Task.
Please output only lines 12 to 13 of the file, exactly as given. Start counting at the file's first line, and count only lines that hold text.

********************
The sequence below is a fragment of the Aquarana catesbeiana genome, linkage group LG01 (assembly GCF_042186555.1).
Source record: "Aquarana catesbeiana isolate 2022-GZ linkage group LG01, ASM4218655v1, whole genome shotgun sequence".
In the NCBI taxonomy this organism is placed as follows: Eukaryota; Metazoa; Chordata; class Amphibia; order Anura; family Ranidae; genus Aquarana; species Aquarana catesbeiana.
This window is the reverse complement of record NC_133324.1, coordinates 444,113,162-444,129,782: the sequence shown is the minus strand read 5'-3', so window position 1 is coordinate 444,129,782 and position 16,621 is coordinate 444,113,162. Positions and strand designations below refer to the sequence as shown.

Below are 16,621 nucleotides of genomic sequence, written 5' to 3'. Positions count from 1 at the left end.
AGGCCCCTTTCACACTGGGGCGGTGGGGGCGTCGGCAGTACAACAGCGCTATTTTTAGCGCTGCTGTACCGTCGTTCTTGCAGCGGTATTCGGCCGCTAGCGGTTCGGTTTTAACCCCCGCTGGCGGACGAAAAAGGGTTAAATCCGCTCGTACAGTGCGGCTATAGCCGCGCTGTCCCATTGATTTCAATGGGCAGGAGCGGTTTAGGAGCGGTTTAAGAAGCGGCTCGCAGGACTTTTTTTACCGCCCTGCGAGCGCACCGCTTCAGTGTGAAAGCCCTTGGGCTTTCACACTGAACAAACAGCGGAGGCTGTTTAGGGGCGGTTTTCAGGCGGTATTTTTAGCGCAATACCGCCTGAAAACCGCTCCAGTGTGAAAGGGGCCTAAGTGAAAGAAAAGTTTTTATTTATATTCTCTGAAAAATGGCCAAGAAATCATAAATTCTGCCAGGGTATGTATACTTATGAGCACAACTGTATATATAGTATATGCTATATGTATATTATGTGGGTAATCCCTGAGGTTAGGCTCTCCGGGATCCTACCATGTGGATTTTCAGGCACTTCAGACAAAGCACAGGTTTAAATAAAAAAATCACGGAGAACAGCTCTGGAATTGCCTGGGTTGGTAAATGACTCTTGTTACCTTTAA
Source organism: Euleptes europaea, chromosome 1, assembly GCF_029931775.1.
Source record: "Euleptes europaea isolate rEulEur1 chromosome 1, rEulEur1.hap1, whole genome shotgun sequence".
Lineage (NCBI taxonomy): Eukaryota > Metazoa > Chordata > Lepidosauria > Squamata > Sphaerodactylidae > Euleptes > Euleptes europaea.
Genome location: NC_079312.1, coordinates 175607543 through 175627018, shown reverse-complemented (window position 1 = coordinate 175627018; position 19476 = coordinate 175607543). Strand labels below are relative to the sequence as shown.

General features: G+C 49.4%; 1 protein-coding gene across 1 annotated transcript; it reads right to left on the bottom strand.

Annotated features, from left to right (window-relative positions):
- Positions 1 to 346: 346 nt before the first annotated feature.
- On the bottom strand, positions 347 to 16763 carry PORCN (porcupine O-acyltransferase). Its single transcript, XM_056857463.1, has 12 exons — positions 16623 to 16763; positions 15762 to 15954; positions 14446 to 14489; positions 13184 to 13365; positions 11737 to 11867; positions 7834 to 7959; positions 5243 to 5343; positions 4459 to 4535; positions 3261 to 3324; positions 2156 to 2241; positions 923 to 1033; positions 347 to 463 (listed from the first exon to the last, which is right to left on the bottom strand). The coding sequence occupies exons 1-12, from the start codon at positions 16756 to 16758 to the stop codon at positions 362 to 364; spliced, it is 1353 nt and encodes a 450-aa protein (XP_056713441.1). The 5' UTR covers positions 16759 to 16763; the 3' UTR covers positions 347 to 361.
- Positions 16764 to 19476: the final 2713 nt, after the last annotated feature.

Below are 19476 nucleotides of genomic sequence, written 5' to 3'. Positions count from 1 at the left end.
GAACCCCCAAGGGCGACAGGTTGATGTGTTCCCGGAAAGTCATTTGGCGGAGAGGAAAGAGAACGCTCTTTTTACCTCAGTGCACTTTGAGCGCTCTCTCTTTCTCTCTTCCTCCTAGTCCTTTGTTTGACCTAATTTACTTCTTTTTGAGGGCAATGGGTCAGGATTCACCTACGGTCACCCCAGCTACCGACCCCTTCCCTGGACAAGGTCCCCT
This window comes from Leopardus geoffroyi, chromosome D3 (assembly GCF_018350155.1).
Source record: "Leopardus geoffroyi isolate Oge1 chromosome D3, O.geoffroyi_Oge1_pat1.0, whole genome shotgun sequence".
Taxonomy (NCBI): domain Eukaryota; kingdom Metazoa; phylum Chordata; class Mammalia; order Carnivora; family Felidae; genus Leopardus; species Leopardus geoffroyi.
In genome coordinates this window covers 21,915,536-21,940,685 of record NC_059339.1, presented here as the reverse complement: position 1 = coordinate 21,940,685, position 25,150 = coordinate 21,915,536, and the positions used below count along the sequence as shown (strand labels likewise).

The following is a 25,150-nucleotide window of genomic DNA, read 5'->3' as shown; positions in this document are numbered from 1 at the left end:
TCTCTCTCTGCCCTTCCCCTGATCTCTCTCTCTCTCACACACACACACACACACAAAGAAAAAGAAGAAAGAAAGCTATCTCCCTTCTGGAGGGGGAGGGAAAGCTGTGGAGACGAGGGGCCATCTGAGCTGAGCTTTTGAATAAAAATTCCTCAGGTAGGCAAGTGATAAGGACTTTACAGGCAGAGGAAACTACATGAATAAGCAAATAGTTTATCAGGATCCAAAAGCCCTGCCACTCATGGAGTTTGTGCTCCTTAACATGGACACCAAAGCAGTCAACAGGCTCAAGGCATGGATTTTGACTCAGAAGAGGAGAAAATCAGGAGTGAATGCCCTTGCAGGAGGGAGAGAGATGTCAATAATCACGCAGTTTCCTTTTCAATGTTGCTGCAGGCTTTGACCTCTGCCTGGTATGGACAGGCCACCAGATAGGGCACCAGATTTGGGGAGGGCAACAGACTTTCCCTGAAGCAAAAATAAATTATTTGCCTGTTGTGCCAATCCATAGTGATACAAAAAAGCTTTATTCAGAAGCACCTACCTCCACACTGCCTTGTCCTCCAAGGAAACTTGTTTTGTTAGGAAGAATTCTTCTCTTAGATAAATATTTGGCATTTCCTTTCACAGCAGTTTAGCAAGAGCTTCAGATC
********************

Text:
Annotated features, from left to right (window-relative positions):
- Positions 1 to 346: 346 nt before the first annotated feature.